To make sure you make the right decision, weigh these 5 critical factors first:

      1. What do the financials say?

      We’re not just talking about current revenue and expenses. Dig deep into the numbers.

      Numbers help you detach emotionally from the acquisition to take a more objective approach. Don’t fear the numbers—embrace them!

      Your competitor may be boasting some impressive figures, but a more in-depth look into the financials might reveal that numbers are trending down in the past few years. Or maybe you notice the business is profitable, but expenses are accelerating faster than revenue growth.

      You’ll also want to examine the cost of the acquisition. Will your competitor’s revenue offset the price of buying them out? Do they currently have any expensive debts? How long will it take to recoup the cost and start seeing a profit?

      Finally, you’ll want to make sure the numbers the business provides are legit. “I’ve lost a lot of money on acquisitions in the past by not making sure that their books, sales, and other systems match up,” said John Rampton, founder of Due. “Have a firm go in and audit everything. Then audit it yourself. Any company that doesn’t allow you to take a look at everything and take the engine apart isn’t worth your time.”

      2. How will the customers react? 

      Imagine if Pepsi bought Coca-Cola or if Microsoft acquired Apple. How do you think legacy customers would respond? Not well. Not well at all.

      Even if all the numbers add up, you’ll still need to consider the emotional impact on customers and employees. Direct competitors, like Nike and Adidas, will have a more difficult time converting customers and employees. Indirect competitors, like YouTube and Vine, would face less of a challenge.

      “I like to think about my company and our acquisitions as many chapters in a detailed overarching narrative,” said Rob Fulton, founder of Exponential Black Labs. “Does it make sense to the customer, and do our products and acquisitions flow from one chapter to the next?”

      Make sure your competitor’s customers and your customers will be on board with the acquisition. The last thing you want to do is add jet fuel to another competitor’s marketing fire.

      3. Do the company culture and values fit?

      Typically, when companies look at acquisitions, all they think about is money, money, money. But meshable culture has financial value, too.

      Take BerylHealth, for example. A private equity firm tried to acquire BerylHealth for 9x its EBITDA (Earnings Before Interest, Tax, Depreciation, and Amortization). CEO Paul Spiegelman declined the deal, but he left with a firm resolve to improve his company’s culture. His focus and investment in culture paid off—2 years later, a company offered 22x the EBITDA to acquire BerylHealth.

      “We were able to sell our culture,” said Spiegelman. “They weren’t buying us just for the business we had or the platform we would build for them; they honestly believed in what we had built.”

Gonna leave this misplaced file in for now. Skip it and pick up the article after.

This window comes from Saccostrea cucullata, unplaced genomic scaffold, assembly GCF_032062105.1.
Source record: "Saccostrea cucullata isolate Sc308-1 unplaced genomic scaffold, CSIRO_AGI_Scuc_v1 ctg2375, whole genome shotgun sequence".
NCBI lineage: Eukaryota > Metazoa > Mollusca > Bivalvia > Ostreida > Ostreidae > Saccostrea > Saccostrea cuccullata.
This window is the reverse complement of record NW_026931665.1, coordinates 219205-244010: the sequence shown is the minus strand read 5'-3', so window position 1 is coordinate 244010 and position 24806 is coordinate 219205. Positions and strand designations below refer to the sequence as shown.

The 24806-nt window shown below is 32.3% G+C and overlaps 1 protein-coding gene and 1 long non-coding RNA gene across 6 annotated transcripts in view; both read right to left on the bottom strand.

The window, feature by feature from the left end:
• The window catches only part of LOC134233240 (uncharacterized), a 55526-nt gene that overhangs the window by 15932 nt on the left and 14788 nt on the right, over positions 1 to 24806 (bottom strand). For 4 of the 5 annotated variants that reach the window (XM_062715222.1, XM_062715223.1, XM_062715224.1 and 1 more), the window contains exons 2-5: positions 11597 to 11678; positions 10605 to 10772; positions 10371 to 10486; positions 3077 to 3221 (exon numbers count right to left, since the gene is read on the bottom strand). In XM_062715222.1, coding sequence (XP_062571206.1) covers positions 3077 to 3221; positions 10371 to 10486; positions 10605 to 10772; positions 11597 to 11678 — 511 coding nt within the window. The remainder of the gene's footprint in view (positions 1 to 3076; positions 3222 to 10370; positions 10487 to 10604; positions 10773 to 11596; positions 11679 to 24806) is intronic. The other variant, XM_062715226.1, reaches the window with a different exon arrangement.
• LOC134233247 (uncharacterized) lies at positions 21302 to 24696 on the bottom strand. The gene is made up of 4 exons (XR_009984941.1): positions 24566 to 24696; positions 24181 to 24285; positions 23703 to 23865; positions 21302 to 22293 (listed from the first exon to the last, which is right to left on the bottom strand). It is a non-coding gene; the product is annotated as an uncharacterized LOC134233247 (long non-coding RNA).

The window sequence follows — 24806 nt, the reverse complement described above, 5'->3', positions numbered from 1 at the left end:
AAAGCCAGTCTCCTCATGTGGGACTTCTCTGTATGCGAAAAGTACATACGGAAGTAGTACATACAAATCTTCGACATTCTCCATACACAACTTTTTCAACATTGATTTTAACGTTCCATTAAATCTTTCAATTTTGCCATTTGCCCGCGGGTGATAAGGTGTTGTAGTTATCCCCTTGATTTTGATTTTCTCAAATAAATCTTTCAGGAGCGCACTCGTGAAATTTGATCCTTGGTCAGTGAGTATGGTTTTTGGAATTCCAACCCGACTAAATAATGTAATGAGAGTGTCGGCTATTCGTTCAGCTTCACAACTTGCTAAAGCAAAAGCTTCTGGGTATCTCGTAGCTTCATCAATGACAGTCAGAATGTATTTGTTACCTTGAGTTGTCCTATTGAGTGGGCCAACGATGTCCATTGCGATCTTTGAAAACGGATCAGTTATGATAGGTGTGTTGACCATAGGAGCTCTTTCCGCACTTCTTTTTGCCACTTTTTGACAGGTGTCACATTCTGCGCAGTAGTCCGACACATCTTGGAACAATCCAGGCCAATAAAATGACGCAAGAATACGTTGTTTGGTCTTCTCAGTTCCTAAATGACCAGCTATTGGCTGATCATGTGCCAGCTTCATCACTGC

When you look to acquire a competitor, make sure you’ll be able to integrate the 2 company cultures. If it’s a sizable acquisition, you won’t get away with forcing the acquired employees to fit your mold—you’ll need to reevaluate and realign to make sure the culture fits the new combined business.

      Be thoughtful and intentional with this process. “Most leaders want to complete the integration process as quickly as possible in order to reap the financial benefits of the transaction,” said Debbie Shotwell, Chief People Officer at Saba. “This can come back to bite them. I believe in taking a step back, planning, and taking your time with your integration strategy.”

      4. Why is the company willing to sell?

      If the owner is experiencing a major life event (illness, relocation, retirement, divorce, etc.), then it makes sense to sell the business. If that’s not the case, why are they willing to sell their business?

      There are right and wrong answers.

      If the company believes in the combined vision and future of your business, then that’s a good reason. If things are slipping and they’re looking to abandon ship, that’s a scary reason.

      You need to know precisely why the business is willing to be acquired so you can avoid any unpleasant surprises down the road.

      5. What is the market overlap?

      You want to acquire a competitor with as little overlap as possible. Your competitor’s clients chose an alternative over you once already, and they may decide to go with another company instead of sticking with you post-acquisition.The best target for an acquisition is a competitor in nearby markets instead of the same market. This play allows you to expand your market rather than force your product or service on customers.

      How to Finance a Small Business Acquisition

      It’s (almost) never a good idea to buy out a competitor with cash. Business acquisitions are a pricey business. You don’t want all your working capital thrown at the investment, especially after a buy out that will require additional integration costs. 

      So, where will you find the money for the acquisition? You have a few options:

      • Your business’s capital. Like we said before, it’s not a great idea unless you have mountains of cash sitting idly in the bank.
      • Seller financing. The business you’re acquiring provides you with a loan that you pay back over time.
      • Small business loan. You find a business acquisition loan to finance the buyout.